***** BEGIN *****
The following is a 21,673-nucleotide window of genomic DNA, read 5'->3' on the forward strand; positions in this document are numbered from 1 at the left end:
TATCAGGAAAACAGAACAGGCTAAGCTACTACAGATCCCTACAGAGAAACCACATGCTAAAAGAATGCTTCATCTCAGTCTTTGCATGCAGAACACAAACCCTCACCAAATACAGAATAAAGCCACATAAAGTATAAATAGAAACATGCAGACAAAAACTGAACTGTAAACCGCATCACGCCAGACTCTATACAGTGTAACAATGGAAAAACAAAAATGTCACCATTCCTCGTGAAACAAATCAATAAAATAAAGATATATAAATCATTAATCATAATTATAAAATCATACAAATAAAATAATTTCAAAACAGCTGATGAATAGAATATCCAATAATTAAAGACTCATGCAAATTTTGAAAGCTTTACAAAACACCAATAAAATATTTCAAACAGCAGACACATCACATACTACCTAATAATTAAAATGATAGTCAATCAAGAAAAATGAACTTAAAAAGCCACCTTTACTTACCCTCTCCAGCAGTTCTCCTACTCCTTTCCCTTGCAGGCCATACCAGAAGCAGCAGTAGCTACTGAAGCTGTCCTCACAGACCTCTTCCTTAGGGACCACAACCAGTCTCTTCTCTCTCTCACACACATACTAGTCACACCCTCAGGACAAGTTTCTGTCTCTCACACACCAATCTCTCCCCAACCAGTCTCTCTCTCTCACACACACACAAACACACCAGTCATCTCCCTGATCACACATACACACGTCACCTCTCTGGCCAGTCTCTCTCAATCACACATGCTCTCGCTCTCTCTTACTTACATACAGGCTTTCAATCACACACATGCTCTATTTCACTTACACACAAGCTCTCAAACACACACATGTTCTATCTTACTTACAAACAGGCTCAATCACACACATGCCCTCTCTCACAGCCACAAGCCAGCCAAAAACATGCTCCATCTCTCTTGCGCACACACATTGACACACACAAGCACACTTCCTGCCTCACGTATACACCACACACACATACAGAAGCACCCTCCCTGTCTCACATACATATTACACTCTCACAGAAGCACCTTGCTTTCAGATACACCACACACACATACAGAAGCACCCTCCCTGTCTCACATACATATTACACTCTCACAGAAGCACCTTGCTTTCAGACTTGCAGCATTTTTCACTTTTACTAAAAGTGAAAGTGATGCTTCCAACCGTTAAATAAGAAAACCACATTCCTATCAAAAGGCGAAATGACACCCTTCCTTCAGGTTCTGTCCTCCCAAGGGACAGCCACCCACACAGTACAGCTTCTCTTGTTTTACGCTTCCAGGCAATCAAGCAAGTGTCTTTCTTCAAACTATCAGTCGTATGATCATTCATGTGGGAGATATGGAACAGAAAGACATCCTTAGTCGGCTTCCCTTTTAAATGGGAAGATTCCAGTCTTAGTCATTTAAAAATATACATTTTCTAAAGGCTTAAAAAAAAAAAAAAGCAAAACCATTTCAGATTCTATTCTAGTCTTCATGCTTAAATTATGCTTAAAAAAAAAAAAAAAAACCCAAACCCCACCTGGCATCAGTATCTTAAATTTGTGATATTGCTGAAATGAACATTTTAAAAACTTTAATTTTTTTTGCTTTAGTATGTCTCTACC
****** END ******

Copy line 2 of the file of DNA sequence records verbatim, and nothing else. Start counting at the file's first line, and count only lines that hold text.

TATCAGGAAAACAGAACAGGCTAAGCTACTACAGATCCCTACAGAGAAACCACATGCTAAAAGAATGCTTCATCTCAGTCTTTGCATGCAGAACACAAACCCTCACCAAATACAGAATAAAGCCACATAAAGTATAAATAGAAACATGCAGACAAAAACTGAACTGTAAACCGCATCACGCCAGACTCTATACAGTGTAACAATGGAAAAACAAAAATGTCACCATTCCTCGTGAAACAAATCAATAAAATAAAGATATATAAATCATTAATCATAATTATAAAATCATACAAATAAAATAATTTCAAAACAGCTGATGAATAGAATATCCAATAATTAAAGACTCATGCAAATTTTGAAAGCTTTACAAAACACCAATAAAATATTTCAAACAGCAGACACATCACATACTACCTAATAATTAAAATGATAGTCAATCAAGAAAAATGAACTTAAAAAGCCACCTTTACTTACCCTCTCCAGCAGTTCTCCTACTCCTTTCCCTTGCAGGCCATACCAGAAGCAGCAGTAGCTACTGAAGCTGTCCTCACAGACCTCTTCCTTAGGGACCACAACCAGTCTCTTCTCTCTCTCACACACATACTAGTCACACCCTCAGGACAAGTTTCTGTCTCTCACACACCAATCTCTCCCCAACCAGTCTCTCTCTCTCACACACACACAAACACACCAGTCATCTCCCTGATCACACATACACACGTCACCTCTCTGGCCAGTCTCTCTCAATCACACATGCTCTCGCTCTCTCTTACTTACATACAGGCTTTCAATCACACACATGCTCTATTTCACTTACACACAAGCTCTCAAACACACACATGTTCTATCTTACTTACAAACAGGCTCAATCACACACATGCCCTCTCTCACAGCCACAAGCCAGCCAAAAACATGCTCCATCTCTCTTGCGCACACACATTGACACACACAAGCACACTTCCTGCCTCACGTATACACCACACACACATACAGAAGCACCCTCCCTGTCTCACATACATATTACACTCTCACAGAAGCACCTTGCTTTCAGATACACCACACACACATACAGAAGCACCCTCCCTGTCTCACATACATATTACACTCTCACAGAAGCACCTTGCTTTCAGACTTGCAGCATTTTTCACTTTTACTAAAAGTGAAAGTGATGCTTCCAACCGTTAAATAAGAAAACCACATTCCTATCAAAAGGCGAAATGACACCCTTCCTTCAGGTTCTGTCCTCCCAAGGGACAGCCACCCACACAGTACAGCTTCTCTTGTTTTACGCTTCCAGGCAATCAAGCAAGTGTCTTTCTTCAAACTATCAGTCGTATGATCATTCATGTGGGAGATATGGAACAGAAAGACATCCTTAGTCGGCTTCCCTTTTAAATGGGAAGATTCCAGTCTTAGTCATTTAAAAATATACATTTTCTAAAGGCTTAAAAAAAAAAAAAAGCAAAACCATTTCAGATTCTATTCTAGTCTTCATGCTTAAATTATGCTTAAAAAAAAAAAAAAAAACCCAAACCCCACCTGGCATCAGTATCTTAAATTTGTGATATTGCTGAAATGAACATTTTAAAAACTTTAATTTTTTTTGCTTTAGTATGTCTCTACC